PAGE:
Thank you, Jared!  I'm still waiting on that rebate, by the way. 


Codemasters' GRID is easily a front-runner in the racing genre, providing one of the most entertaining driving pseudo-simulations that we can recall. Fans of the recent Need for Speed titles might miss the lack of a free roam mode, and those looking for the next Pimp My Ride experience will be left in despair; however, players who desire an exceptional racing experience will be pleased to no end. With beautifully rendered graphics and cars that actually feel like heavy machinery, GRID offers a blend of realistic and arcade racing with beautiful real-world locations and a chance to get behind the wheel of some of the world's most respected racing vehicles.

The game runs like a dream and is a lot of fun to play regardless of whether your preference is playing online or off. With varying types of racing all crammed into a single package, the game's replay value is off the charts. Racing fans will keep GRID in their collection of games for a long time to come, and even with a massive 12GB hard drive footprint we don't expect many users to be in a rush to uninstall this gem. Simply put, GRID is a welcome offering in the racing genre and comes easily recommended. Cheers to the good folks at Codemasters for another successful racing sim.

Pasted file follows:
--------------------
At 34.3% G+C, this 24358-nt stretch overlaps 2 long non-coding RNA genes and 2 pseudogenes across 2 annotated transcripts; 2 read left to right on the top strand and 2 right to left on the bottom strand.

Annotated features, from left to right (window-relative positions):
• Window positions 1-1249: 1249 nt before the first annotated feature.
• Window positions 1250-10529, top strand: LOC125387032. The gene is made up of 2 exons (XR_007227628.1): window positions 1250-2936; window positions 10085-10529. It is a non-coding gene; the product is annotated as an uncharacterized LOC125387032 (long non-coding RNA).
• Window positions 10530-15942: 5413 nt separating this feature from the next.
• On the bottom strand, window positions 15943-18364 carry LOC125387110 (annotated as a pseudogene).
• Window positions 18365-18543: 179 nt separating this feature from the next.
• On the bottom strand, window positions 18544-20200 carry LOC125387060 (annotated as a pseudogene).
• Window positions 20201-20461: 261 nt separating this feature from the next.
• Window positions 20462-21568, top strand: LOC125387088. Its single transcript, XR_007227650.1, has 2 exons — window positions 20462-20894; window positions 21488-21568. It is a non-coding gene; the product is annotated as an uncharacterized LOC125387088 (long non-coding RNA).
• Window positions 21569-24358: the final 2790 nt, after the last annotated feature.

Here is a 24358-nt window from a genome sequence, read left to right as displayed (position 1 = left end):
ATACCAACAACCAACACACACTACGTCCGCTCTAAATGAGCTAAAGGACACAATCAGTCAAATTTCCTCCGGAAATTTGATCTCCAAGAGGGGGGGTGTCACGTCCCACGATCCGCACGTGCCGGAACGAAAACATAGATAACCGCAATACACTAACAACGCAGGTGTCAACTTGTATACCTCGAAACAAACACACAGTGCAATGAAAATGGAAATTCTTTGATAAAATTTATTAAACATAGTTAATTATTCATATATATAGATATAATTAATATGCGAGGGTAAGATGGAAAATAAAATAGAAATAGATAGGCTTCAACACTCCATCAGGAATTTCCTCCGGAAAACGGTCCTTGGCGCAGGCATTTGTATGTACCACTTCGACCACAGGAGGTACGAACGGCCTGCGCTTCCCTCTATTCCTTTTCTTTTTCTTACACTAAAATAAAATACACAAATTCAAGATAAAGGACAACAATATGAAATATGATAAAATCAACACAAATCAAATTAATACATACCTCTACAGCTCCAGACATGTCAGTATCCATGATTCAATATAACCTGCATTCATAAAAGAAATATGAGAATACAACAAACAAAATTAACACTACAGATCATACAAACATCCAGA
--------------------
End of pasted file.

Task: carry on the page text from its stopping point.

You can pick the game up for PC, PS3, Xbox 360, and even the Nintendo DS - although the experience is quite different for the DS. Depending on your hardware, the consoles may or may not provide a better gaming experience. If you have at least a GeForce 8800/HD 3850, we'd recommend the PC version, but you'll probably want to make sure you have a gamepad or a steering wheel before you try this on a PC. For those that are interested but aren't quite ready to bite the bullet, you can also download the demo, which clocks in at a whopping 864MB. The demo is also available on Xbox Live Marketplace and the Playstation Network. Having played the 360 version of the game, I have to say that GRID on PC wins hands down.  But I'm sure you expected that.